THE CAPTURE IS THE SCORE; THE PRINT IS THE PERFORMANCE

February 27, 2012  •  Leave a Comment

If you've ever visited my gallery in the Coyote Gulch Art Village in Kayenta, you know that I really enjoy producing large, sharp, colorful images. The process to accomplish that goal begins with good capture technique.  Good technique and processing the image after capture will be subjects for the future.

I want to take this time to explain how I print my images.  After initially processing the image in Adobe Light Room 3.0., I save the image in a folder as a Photoshop PSD file as well as DNG and TIFF formats. If I upload the image to my website, I save it as a high resolution JPG with minimum compression.

When I print the image myself I re-size and sharpen the image as a 16 bit TIFF file. I then send the image to the printer which is a 44" wide Canon ImagePrograf 8300. This printer utilizes twelve 700 milliliter pigment ink cartridges. Pigment ink technology has evolved to the point the inks employed by any of the major printer manufacturers (Canon, HP, Epson) can create prints that properly treated can last well over 100 years without fading.

I chose the Canon 8300 based on my very positive experience with a prior Canon ipf8000. The printer is extremely reliable, never suffers from head clogs and if I have a question I can call Canon and get a very quick response from staff at their call center in Virginia. The downside of the printer is physical size. It's approximately 75" wide,  36" deep and weighs about 350 pounds. But the image quality it delivers makes it all worthwhile.

 

 

 

 

After I finish printing, usually once or twice a week, I let the prints cure for about 24 hours to allow all the inks on the paper or canvas surface to out gas. When I print on canvas I typically use a type manufactured by Breathing Color, a company based in Australia with offices and distribution here in the US. I use LYVE, their premium grade of canvas which reproduces as wide a color gamut as any canvas currently available. The canvas is 'museum grade' in terms of archival/long lasting qualities.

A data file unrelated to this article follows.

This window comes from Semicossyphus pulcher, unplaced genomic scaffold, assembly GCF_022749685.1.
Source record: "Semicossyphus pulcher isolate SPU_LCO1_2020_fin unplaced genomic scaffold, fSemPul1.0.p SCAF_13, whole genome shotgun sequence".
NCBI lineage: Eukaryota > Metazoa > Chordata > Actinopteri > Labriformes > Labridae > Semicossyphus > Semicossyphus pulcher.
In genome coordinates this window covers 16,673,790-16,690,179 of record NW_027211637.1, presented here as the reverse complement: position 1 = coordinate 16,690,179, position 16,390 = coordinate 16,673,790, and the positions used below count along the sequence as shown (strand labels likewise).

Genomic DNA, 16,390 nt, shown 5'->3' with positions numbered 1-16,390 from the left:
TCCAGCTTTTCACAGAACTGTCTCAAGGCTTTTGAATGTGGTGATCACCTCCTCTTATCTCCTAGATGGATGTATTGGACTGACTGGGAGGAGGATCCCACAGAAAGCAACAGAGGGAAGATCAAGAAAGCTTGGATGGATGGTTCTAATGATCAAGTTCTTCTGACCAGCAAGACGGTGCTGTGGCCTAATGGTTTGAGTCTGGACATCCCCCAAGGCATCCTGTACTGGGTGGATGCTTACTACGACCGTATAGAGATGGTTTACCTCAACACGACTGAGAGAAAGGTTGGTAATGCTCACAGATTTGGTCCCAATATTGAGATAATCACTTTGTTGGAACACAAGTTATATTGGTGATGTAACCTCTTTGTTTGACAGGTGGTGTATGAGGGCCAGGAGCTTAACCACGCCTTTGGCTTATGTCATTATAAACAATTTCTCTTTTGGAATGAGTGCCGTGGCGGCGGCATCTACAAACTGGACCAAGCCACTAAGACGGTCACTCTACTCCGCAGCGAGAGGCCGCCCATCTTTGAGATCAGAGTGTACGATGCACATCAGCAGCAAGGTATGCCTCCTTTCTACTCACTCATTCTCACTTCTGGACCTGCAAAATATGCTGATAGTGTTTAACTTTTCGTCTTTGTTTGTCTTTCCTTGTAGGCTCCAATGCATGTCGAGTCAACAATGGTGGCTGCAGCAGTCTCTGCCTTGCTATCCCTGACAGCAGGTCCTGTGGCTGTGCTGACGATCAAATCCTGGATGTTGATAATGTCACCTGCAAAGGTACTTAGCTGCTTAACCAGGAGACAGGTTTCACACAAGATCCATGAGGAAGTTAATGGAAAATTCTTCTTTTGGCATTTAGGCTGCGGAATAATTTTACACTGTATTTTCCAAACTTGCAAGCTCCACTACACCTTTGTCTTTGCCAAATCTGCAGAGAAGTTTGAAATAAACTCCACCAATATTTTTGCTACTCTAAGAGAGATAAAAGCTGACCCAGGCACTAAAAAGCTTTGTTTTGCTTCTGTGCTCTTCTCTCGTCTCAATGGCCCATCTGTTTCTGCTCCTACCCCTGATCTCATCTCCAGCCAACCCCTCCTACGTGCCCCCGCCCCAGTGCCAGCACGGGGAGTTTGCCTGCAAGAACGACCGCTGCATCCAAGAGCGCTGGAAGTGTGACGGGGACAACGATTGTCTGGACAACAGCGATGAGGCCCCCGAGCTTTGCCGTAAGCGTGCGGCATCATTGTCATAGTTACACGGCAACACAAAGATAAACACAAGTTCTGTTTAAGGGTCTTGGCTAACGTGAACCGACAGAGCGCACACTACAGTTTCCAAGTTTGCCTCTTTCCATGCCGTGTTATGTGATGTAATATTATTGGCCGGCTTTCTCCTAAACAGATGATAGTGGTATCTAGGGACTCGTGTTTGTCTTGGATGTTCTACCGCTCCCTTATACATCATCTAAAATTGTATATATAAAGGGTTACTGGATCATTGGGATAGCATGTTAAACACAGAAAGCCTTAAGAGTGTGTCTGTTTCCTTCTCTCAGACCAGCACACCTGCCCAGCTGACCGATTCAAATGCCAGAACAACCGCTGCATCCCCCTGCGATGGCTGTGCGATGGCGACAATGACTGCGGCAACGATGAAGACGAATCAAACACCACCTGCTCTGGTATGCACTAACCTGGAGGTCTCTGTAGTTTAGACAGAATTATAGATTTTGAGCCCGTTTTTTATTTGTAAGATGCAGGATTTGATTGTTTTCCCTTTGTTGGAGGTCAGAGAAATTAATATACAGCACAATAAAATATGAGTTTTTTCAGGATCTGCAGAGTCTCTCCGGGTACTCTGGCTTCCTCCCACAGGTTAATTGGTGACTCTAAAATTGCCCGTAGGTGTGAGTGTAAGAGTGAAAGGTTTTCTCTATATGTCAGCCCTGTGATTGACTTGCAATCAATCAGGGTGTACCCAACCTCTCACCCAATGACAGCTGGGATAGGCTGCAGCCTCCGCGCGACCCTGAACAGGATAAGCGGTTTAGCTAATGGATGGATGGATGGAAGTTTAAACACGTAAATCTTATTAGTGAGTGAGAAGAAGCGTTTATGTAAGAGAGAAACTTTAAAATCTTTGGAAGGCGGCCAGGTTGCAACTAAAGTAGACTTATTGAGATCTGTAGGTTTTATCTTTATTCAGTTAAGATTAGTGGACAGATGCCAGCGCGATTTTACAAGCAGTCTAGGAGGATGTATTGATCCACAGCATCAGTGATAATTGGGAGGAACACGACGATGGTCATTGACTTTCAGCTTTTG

After my prints have cured ( I usually accumulate a number) I spray coat them with a water soluble polymer solution using an HVLP spray gun. Polymers by their nature reject UV. The coating not only protects the ink surface from minor scuffs and abrasions but offers additional UV protection as well. 

After the prints are coated, I allow them to cure 24 hours before having them stretched over frames by Sunset Framer in St. George, Utah.  I tend to not be confined by standard aspect ratios and depending on aesthetic judgements as to how I crop an image, off the shelf pre-cut stretcher bars may not be available. Sunset Framer builds custom frames for my specific needs, stretches the print, attaches the hardware and makes it ready for the customer to hang in his/her home.

I personally prefer a canvas presentation for a number of reasons:

Archival/longevity, no glass thus no reflections, eliminates need for matting and traditional framing, more cost effective when large mural size images are required and the impact of colorful, rich images that typically are only achieved with glossy papers but without reflection issues. I realize some people may prefer traditional paper prints and I gladly offer any of my images on fine art papers, as well.

I'm headed to New Zealand later this week. Check in as I'll post on a regular basis along with selected images as the trip progresses.

 



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